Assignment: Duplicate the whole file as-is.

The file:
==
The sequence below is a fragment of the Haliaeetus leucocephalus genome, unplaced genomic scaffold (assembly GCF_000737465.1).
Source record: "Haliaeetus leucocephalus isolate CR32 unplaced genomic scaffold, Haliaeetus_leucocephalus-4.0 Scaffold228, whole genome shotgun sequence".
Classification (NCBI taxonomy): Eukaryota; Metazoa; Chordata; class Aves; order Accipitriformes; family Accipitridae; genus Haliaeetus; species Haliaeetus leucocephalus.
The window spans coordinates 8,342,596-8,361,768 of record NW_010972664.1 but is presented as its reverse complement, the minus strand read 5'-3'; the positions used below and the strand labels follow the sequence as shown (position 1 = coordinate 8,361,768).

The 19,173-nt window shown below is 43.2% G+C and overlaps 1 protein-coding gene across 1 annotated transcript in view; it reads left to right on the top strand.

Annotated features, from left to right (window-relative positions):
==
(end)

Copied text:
The sequence below is a fragment of the Haliaeetus leucocephalus genome, unplaced genomic scaffold (assembly GCF_000737465.1).
Source record: "Haliaeetus leucocephalus isolate CR32 unplaced genomic scaffold, Haliaeetus_leucocephalus-4.0 Scaffold228, whole genome shotgun sequence".
Classification (NCBI taxonomy): Eukaryota; Metazoa; Chordata; class Aves; order Accipitriformes; family Accipitridae; genus Haliaeetus; species Haliaeetus leucocephalus.
The window spans coordinates 8,342,596-8,361,768 of record NW_010972664.1 but is presented as its reverse complement, the minus strand read 5'-3'; the positions used below and the strand labels follow the sequence as shown (position 1 = coordinate 8,361,768).

The 19,173-nt window shown below is 43.2% G+C and overlaps 1 protein-coding gene across 1 annotated transcript in view; it reads left to right on the top strand.

Annotated features, from left to right (window-relative positions):